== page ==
Tan-ag is a tree growing 8 to 15 meters high. Leaves are alternate, broadly ovate, with pointed tip and heart-shaped base. Flowers are pink, about 8 millimeters long, terminating the branches. Fruit is a thin-walled, inflated capsule about 2 centimeters long.
– Considered anti-tumor, antibacterial (weak), chronotropic, histaminergic, spasmolytic.
– Studies have shown hepatoprotective, antioxidant, and cytotoxic properties.
– Young leaves, sprouts, and flowers eaten as vegetable.
– Decoction of leaves used for scabies and itching and all forms of dermatitis.
– Used for psoriasis.
– Crush leaves rubbed on forehead to relieve headache.
– Bark and leaves used in Malaya as hair wash to destroy lice.
– In eastern Malaysia juice of leaves used as eyewash.
– In Malaya, Indonesia and Papua, New Guinea, used to treat scabies.
– In Papua, New Guinea and the Solomon Islands, a preparation from the cambium used to treat pneumonia. Leaves used as hair-wash to get rid of lice.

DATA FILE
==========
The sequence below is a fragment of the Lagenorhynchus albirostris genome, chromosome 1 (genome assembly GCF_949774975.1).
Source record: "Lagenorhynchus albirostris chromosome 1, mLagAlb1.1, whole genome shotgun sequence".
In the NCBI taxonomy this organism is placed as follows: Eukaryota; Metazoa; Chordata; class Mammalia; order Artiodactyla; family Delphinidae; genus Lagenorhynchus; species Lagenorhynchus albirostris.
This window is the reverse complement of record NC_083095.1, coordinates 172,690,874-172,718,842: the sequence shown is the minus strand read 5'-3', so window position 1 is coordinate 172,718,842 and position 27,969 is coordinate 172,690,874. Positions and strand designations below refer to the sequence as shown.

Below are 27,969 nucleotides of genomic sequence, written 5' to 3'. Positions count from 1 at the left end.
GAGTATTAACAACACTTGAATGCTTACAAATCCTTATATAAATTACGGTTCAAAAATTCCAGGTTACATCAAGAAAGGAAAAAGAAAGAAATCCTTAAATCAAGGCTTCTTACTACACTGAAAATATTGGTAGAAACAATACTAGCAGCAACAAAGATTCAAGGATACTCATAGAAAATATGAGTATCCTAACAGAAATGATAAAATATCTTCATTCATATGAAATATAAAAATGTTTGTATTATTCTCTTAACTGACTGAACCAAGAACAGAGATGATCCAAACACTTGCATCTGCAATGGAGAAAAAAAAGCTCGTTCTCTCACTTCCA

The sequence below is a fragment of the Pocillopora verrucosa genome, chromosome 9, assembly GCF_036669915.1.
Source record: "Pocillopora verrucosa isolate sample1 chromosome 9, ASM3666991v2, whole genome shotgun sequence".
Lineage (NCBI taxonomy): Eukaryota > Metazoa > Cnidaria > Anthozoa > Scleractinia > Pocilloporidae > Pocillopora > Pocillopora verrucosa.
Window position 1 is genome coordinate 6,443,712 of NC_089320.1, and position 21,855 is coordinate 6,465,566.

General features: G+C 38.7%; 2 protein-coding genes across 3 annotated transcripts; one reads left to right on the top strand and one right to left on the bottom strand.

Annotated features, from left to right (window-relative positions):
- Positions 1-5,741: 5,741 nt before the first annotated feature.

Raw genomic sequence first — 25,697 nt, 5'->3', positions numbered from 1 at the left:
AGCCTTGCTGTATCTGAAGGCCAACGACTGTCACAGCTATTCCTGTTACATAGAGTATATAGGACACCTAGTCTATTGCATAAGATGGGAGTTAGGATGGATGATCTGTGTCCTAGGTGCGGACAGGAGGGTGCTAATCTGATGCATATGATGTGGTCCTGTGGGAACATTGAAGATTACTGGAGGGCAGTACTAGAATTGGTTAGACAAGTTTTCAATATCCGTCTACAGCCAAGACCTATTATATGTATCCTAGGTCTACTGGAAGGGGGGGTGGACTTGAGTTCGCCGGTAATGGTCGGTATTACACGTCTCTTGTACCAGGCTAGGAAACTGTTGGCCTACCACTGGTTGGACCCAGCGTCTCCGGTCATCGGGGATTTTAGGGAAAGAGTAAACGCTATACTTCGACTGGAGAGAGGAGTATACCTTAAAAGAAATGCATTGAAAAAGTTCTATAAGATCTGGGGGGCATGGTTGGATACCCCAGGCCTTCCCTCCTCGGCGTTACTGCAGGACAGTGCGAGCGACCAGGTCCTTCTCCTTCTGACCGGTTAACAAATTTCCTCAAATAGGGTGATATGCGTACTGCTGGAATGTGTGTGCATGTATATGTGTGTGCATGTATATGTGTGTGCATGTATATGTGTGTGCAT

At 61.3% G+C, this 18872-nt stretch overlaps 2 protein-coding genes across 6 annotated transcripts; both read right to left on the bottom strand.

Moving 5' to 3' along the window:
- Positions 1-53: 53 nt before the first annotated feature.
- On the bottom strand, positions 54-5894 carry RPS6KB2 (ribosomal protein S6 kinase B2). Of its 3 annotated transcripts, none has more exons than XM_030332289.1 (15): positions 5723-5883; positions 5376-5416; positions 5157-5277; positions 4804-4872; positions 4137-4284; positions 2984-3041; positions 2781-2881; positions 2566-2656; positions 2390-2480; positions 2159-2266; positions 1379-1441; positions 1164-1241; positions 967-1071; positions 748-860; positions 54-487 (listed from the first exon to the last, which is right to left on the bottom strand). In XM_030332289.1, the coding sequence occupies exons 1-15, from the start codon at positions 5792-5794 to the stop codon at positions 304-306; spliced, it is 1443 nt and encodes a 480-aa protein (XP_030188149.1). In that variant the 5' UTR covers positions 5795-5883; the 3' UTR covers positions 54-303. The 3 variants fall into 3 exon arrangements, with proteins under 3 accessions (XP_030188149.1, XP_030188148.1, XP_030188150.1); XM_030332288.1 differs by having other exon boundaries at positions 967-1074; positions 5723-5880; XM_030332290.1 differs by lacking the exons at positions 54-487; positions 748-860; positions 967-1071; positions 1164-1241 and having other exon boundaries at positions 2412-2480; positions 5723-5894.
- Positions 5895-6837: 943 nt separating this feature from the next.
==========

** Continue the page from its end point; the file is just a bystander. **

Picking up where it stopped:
– In Indonesia, used for liver diseases.
– In Sulawesi, boiled leaves drunk for stomachaches, liver diseases, and various internal diseases. The leaves used as repellent against ticks.
– Bark is scraped, mixed with water, filtered and drunk to relieve coughs and tuberculosis.
– Crushed leaf rubbed on skin diseases and rubbed on the forehead to relieve headaches.
– Juice from young leaves, mixed in water, drunk to treat bee stings.
Do you find this article informative? IF you do, you can also share this with your friends and family online. For more tips, feel free to visit our website more often and don’t forget to leave your comment.